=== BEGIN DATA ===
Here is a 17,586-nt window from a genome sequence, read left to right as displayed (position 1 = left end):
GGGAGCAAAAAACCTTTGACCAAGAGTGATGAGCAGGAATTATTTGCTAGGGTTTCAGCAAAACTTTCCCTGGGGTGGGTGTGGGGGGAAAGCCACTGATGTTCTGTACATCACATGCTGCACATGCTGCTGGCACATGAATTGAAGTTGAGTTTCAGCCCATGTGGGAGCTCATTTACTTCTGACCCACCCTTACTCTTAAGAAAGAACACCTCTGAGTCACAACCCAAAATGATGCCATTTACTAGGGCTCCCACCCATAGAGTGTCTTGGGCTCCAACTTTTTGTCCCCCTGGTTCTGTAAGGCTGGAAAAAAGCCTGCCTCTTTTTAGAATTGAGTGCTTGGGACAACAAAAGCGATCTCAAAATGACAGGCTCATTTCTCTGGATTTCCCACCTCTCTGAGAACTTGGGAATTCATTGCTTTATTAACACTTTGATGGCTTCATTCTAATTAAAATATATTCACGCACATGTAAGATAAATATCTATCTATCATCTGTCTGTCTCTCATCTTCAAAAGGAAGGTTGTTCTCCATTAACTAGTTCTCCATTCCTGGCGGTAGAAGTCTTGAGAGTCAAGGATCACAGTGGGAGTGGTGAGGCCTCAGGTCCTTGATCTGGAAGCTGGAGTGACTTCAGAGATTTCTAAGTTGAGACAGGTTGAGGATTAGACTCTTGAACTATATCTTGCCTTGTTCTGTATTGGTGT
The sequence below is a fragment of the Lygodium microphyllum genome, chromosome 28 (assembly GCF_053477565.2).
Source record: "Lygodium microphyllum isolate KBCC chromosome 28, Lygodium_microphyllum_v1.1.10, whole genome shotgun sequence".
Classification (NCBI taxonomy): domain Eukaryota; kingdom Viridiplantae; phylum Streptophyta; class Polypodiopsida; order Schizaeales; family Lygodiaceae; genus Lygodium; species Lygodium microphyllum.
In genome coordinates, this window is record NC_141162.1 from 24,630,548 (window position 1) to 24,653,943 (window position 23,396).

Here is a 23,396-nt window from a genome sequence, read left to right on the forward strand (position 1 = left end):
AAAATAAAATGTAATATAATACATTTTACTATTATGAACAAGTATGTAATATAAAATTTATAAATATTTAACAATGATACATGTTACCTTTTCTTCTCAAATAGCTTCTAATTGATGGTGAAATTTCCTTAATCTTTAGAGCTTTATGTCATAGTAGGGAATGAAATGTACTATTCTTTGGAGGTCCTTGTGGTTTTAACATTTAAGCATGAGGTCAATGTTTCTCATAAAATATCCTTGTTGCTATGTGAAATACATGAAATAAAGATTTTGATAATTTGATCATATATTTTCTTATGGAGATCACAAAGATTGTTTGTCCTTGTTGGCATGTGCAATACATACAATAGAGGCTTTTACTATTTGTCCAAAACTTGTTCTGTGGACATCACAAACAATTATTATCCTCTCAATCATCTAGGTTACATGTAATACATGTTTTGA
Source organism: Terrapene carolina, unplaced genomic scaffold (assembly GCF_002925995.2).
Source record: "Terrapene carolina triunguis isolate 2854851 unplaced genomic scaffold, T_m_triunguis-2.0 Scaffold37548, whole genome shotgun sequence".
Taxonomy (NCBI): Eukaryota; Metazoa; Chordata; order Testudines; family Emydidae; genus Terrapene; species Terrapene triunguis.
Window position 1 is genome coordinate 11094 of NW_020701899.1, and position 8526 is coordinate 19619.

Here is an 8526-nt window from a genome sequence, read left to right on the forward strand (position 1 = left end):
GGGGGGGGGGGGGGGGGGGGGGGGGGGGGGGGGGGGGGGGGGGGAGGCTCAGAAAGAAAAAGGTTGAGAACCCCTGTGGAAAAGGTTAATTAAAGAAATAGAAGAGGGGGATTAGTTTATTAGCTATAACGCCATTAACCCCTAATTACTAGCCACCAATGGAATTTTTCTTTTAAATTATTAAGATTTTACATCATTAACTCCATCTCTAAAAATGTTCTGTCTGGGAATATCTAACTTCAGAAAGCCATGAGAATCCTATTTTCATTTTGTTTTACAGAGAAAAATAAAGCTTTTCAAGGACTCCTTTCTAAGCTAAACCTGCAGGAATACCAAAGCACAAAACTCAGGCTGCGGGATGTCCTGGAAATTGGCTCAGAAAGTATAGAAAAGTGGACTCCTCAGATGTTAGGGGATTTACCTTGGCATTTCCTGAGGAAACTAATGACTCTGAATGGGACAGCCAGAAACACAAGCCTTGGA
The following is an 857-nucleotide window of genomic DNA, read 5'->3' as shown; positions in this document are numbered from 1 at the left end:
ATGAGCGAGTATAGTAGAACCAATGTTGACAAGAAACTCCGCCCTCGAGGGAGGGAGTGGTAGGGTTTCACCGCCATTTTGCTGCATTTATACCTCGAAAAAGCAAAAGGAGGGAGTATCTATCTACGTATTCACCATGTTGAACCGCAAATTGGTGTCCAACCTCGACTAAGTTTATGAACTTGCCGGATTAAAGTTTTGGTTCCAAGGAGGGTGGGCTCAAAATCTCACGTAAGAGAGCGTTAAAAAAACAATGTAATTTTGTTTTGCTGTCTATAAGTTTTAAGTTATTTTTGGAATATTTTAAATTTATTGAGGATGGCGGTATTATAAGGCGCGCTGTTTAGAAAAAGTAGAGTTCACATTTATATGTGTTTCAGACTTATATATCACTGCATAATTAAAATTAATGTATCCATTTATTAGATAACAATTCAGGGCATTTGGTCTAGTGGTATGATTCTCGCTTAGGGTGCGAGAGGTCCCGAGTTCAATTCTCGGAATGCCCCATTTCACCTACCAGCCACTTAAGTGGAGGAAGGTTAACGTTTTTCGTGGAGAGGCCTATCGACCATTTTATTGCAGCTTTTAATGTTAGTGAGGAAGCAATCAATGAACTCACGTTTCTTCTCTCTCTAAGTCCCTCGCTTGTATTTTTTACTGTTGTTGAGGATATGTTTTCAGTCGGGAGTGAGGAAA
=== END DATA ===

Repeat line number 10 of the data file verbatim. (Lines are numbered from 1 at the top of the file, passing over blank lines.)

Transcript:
Source record: "Terrapene carolina triunguis isolate 2854851 unplaced genomic scaffold, T_m_triunguis-2.0 Scaffold37548, whole genome shotgun sequence".